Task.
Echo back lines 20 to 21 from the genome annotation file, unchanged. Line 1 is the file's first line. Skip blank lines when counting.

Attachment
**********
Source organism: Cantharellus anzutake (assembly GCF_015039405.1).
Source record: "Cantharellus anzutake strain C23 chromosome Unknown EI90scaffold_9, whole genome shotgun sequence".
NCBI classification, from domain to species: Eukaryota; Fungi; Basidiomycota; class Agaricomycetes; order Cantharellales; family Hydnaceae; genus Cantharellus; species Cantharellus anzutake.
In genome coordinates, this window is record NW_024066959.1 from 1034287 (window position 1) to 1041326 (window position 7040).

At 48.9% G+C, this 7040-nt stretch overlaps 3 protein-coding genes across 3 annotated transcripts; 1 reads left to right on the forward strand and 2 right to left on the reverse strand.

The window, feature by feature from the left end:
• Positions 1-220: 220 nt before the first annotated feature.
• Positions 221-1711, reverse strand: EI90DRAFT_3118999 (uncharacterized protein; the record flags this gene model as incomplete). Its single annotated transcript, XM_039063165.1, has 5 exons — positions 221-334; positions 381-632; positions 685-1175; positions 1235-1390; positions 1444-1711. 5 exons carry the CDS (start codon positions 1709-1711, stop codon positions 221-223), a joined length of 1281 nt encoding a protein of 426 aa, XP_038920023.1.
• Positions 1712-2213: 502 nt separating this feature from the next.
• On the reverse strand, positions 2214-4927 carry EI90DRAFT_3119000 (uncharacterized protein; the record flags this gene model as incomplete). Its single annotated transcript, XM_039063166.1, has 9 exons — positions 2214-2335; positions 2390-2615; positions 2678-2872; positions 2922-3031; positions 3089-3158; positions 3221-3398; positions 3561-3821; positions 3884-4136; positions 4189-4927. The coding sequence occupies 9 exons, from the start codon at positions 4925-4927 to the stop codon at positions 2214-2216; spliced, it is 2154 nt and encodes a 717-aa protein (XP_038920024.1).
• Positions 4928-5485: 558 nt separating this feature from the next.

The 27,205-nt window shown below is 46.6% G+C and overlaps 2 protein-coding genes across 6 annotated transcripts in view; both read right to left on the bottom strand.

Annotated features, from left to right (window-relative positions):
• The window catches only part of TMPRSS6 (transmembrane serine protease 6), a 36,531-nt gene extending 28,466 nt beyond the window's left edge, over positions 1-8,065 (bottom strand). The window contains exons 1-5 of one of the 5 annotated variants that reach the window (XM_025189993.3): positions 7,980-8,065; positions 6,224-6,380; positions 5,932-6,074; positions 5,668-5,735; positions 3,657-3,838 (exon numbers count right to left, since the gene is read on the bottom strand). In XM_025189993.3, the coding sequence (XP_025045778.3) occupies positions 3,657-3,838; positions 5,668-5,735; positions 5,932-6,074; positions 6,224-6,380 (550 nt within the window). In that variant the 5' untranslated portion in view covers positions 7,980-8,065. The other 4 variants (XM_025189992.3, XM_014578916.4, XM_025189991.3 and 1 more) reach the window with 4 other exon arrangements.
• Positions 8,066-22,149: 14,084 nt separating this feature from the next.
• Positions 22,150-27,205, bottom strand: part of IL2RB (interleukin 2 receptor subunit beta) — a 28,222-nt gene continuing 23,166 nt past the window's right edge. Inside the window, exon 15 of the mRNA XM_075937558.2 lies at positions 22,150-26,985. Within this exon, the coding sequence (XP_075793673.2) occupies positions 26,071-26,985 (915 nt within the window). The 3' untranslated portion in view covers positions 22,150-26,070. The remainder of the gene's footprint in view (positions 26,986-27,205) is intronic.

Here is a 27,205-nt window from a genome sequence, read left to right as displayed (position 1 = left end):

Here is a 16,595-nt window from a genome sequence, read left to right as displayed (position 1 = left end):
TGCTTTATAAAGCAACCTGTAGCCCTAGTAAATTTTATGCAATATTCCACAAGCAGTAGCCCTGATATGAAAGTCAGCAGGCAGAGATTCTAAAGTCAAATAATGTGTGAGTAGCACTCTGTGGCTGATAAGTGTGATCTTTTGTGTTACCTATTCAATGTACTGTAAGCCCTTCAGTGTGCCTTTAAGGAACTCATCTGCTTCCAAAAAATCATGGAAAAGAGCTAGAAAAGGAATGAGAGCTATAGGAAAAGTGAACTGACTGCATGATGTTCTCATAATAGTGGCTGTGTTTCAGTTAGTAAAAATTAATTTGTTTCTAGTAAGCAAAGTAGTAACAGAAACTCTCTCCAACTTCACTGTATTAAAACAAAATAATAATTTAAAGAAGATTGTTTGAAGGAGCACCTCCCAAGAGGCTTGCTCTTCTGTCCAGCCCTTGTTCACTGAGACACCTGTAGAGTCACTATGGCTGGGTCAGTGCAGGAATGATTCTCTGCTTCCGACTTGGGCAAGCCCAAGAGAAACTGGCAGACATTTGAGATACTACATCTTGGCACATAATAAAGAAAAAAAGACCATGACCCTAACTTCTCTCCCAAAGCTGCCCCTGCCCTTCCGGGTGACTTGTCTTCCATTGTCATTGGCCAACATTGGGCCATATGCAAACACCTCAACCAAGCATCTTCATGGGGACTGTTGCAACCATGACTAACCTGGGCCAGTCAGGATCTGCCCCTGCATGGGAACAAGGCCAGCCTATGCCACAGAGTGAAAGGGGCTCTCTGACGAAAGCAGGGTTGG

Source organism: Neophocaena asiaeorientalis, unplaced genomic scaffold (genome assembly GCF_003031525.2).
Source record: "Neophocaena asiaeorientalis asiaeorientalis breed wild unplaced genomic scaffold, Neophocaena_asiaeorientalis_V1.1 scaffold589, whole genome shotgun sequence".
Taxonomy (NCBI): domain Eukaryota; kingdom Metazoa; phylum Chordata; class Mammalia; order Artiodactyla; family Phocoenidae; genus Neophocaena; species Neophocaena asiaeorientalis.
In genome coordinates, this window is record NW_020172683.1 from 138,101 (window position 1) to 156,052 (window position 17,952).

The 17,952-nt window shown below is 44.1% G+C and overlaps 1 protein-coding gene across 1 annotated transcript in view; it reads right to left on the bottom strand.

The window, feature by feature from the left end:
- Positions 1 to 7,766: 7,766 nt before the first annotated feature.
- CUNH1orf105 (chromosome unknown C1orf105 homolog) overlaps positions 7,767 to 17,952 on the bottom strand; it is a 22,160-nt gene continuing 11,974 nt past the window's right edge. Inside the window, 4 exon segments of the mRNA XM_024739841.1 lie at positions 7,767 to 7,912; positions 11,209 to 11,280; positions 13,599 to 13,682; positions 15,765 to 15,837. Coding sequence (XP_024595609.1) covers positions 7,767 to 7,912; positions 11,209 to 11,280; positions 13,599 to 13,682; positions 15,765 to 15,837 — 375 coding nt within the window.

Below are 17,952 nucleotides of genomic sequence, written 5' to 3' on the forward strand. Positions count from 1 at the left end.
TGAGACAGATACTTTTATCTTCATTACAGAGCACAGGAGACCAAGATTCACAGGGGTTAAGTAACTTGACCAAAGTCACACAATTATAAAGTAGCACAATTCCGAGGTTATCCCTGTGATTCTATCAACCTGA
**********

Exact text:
Source organism: Neophocaena asiaeorientalis, unplaced genomic scaffold (genome assembly GCF_003031525.2).
Source record: "Neophocaena asiaeorientalis asiaeorientalis breed wild unplaced genomic scaffold, Neophocaena_asiaeorientalis_V1.1 scaffold589, whole genome shotgun sequence".